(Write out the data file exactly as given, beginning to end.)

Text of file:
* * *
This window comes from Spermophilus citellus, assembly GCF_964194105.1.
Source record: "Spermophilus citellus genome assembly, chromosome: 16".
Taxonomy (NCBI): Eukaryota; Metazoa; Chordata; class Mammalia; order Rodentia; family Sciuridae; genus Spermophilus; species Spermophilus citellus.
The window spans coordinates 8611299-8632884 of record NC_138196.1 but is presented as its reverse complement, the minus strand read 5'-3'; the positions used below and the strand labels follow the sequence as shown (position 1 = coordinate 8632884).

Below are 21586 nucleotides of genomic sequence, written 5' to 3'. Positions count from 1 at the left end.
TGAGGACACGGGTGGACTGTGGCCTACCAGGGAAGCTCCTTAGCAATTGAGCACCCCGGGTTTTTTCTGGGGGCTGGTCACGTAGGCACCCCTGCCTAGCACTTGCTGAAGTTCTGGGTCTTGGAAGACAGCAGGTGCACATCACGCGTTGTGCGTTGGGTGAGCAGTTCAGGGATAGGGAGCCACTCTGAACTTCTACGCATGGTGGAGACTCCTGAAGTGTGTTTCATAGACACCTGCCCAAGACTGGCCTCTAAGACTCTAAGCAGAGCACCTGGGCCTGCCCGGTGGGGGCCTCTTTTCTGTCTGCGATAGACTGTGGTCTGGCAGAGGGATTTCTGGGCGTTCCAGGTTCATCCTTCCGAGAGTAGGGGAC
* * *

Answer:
This window comes from Spermophilus citellus, assembly GCF_964194105.1.
Source record: "Spermophilus citellus genome assembly, chromosome: 16".
Taxonomy (NCBI): Eukaryota; Metazoa; Chordata; class Mammalia; order Rodentia; family Sciuridae; genus Spermophilus; species Spermophilus citellus.
The window spans coordinates 8611299-8632884 of record NC_138196.1 but is presented as its reverse complement, the minus strand read 5'-3'; the positions used below and the strand labels follow the sequence as shown (position 1 = coordinate 8632884).

Below are 21586 nucleotides of genomic sequence, written 5' to 3'. Positions count from 1 at the left end.
TGAGGACACGGGTGGACTGTGGCCTACCAGGGAAGCTCCTTAGCAATTGAGCACCCCGGGTTTTTTCTGGGGGCTGGTCACGTAGGCACCCCTGCCTAGCACTTGCTGAAGTTCTGGGTCTTGGAAGACAGCAGGTGCACATCACGCGTTGTGCGTTGGGTGAGCAGTTCAGGGATAGGGAGCCACTCTGAACTTCTACGCATGGTGGAGACTCCTGAAGTGTGTTTCATAGACACCTGCCCAAGACTGGCCTCTAAGACTCTAAGCAGAGCACCTGGGCCTGCCCGGTGGGGGCCTCTTTTCTGTCTGCGATAGACTGTGGTCTGGCAGAGGGATTTCTGGGCGTTCCAGGTTCATCCTTCCGAGAGTAGGGGAC